Nava breaks homerless streak with two-run shot in fourth


Nava breaks homerless streak with two-run shot in fourth

When Daniel Nava hit the first pitch he ever saw in the major leagues for a grand slam on June 12, 2010, he knew it wasn't going to be that easy.

But there was no way Nava could have known that it would take almost two years before he hit another one.

And yet, after failing to hit another one that rookie season and remaining in the minors for all of 2011, Nava's career homer total stood at one.

Until the fourth inning Monday night.

With Cody Ross on base with a leadoff single, Nava, hitting righthanded, drove a ball into the Monster Seats for a two-run homer, ending what had become a homerless drought that had stretched to 171 at-bats.

"I didn't think it was gone," said Nava after the Red Sox had completed a 6-1 victory over the Seattle Mariners. "Knowing how big the wall is and seeing some other balls guys have hit, I didn't feel like it compared (to others). I thought it was going to go off The Wall and then I was surprised that it barely squeaked over. But I'll take it. I'm not going to complain."

After all, when it's been nearly two years since your last one, any homer is welcome.

"We were joking in the dugout," said Nava. "They were congratulating me and I said, 'I'm just glad that I hit more than one.' A couple of years ago, (current teammate Kelly Shoppach) was with the Rays and I stepped into the box and he said, 'Hey, you're the guy who hit that home run on the first pitch.' I said, 'Yeah.' Then he said, 'You really haven't really done anything since.' I started laughing. I couldn't really say anything.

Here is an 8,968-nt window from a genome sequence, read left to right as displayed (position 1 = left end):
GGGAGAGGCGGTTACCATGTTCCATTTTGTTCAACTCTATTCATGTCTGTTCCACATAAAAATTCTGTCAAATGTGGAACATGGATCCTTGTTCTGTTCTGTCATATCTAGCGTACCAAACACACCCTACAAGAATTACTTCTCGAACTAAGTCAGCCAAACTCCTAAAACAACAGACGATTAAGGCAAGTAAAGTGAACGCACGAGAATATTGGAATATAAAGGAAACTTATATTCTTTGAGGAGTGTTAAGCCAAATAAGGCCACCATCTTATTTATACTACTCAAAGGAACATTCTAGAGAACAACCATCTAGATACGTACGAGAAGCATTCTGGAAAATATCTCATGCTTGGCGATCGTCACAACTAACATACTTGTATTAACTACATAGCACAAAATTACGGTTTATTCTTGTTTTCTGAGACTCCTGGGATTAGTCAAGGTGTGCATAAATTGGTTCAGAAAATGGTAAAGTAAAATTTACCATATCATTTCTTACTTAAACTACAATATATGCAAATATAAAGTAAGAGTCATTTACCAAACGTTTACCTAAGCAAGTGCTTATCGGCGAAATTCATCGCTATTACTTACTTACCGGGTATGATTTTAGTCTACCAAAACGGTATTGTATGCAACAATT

"So when I hit that one (Monday night), I thought, 'Thank God, I'm not going to have just one.' I wasn't expecting one or trying to. It just happened."

Home run or not, Nava has been in the middle of a torrid stretch at the plate. In the five games he's played since being promoted from Pawtucket, Nava's had 20 plate appearances and reached base 15 times on seven hits, six walks and two hit-by-pitch.

"It's been phenomenal," said Bobby Valentine of Nava's hot stretch. "Every hitter when they're in that zone says they're seeing the ball well. He's fouling off the tough pitches and putting a good swing on strikes. That's a hitter's wonderland. He's in it and I hope he stays in it for a long time."

"I hit a stretch (earlier this season) where I was pressing too much," said Nava. "I had to simplify things. Not press, just relax and let the game come to me. I'm really trying to go one at-bat at a time and not worry about the big picture -- the rest of the season, getting called up, stuff like that.

"It makes it a lot simper."

Quotes, notes and stars: Ortiz the oldest to hit 30 home runs in a season


Quotes, notes and stars: Ortiz the oldest to hit 30 home runs in a season

ST. PETERSBURG, Fla. -- Quotes, notes and stars from the Red Sox' 4-3 loss to the Tampa Bay Rays:


"It's one of those freak things. You don't plan on it happening, but it's one of those things. So we'll just see what the results say and move on from there.'' - Andrew Benintendi on his knee injury.

"That's kind of a routine 3-1 play. Unfortunately, it comes at a time when you've got two outs and a guy on the move. But that's a routine play.'' - John Farrell on the deciding play in which Heath Hembree couldn't hold onto the ball at first.

"I felt good. I felt strong.I felt good out there the whole game.'' - Rick Porcello, asked how he felt going back out for the eighth inning.

"I think everybody in the ballpark knew that that ball was leaving.'' - Porcello, on the hanging curveball to Evan Longoria.



* The loss snapped a five-game winning streak against the Rays for the Red Sox.

* Three of the four Red Sox walk-off losses this season have occurred because of errors.